A spate of drug deaths has rocked a Fife community prompting fears a rogue batch of harmful pills is being sold in the area.
Five people are known to have died in the Levenmouth area in the past four weeks, with many believing fake Valium tablets are to blame.
Police investigating the deaths are remaining tight-lipped as they await the results of toxicology reports to establish whether they are linked.
No details of those who have died have been released but younger people have been involved and concerns are rife more people will die unless urgent action is taken.
Levenmouth SNP Councillor John O’Brien said it is time the community stands up to the problem blighting the area.
He said: “I’ve been contacted by countless numbers of people and most say the problem of “vallies” (Diazepam) is the cause of such distress and anguish right now.
“As a councillor for this community I can no longer just sit here and tolerate this while people die a needless death.
“Every one of us has a responsibility to educate ourselves, as well as our children, as to the real and serious dangers of what drugs are out there.
“We have to ask ourselves why people are still failing to take heed of the messages regarding these substances.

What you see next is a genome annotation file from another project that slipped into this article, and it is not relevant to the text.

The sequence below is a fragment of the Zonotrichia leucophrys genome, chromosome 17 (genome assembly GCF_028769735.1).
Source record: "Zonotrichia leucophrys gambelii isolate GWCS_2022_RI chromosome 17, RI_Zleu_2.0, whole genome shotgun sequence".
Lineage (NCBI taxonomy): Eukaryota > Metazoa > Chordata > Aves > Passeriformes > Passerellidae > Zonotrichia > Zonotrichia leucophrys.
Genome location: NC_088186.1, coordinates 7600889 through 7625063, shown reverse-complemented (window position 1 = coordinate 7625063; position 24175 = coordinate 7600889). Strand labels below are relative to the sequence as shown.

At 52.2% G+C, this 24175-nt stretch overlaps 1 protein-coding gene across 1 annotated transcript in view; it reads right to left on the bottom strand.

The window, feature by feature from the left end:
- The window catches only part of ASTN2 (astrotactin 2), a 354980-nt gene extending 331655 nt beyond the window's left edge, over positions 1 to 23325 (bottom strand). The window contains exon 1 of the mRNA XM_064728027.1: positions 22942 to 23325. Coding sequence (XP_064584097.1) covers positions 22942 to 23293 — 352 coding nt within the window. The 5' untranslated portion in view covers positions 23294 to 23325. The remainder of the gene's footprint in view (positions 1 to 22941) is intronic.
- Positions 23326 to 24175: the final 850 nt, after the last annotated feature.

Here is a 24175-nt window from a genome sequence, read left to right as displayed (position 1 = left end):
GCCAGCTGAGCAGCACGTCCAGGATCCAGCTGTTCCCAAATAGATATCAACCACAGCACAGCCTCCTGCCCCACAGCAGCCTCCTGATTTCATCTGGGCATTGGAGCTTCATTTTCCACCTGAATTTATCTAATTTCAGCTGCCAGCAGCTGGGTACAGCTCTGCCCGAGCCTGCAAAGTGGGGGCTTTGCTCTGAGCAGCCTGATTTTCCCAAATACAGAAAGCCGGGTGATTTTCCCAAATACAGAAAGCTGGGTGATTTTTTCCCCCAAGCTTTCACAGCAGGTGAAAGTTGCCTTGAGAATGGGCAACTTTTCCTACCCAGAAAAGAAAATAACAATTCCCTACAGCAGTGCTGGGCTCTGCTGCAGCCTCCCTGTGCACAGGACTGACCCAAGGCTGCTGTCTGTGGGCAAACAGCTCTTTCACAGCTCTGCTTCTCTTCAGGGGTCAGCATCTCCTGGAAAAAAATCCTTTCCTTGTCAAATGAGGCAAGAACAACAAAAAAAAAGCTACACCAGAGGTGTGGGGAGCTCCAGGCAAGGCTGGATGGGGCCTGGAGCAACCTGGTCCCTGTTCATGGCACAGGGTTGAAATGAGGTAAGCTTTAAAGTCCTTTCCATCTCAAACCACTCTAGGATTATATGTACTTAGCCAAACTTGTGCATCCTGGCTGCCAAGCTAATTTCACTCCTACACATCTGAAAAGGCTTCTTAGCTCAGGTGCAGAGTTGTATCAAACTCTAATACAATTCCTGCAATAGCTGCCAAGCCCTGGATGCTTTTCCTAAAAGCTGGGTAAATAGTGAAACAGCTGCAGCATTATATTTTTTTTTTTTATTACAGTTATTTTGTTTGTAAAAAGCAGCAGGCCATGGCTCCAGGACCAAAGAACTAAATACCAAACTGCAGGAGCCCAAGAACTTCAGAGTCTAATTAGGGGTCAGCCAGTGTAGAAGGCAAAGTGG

“Having lost my own son to solvent abuse I know first-hand the heartache and trauma that this kind of thing does to families.”
Mr O’Brien said the drug problems in the area are being exasperated by poverty and the impact of Universal Credit.
“Tragically, Levenmouth now has some of the highest levels of poverty anywhere in Scotland with some turning to drug use as a means of escape.
“There is much good work going on nationally but we, as a community, also need to play our part in getting the message out there as to the dangers these substances present.”
Martin Balmer, project manager for Addaction, a specialist harm reduction service based in Leven, said it was worrying to learn younger people were among those who have died.
He said: “Sadly the area suffers a high mortality rate in relation to drugs. However, deaths tend to occur more frequently among older people in their 30s and 40s with a history of drug taking and whose health has diminished over time, so to learn that there are younger victims within those deaths is worrying.
“Death is not usually from one substance but its use among a variety of others that has the devastating effect.
“We would continue to urge those users out there to get substances checked wherever possible from the services that are provided.”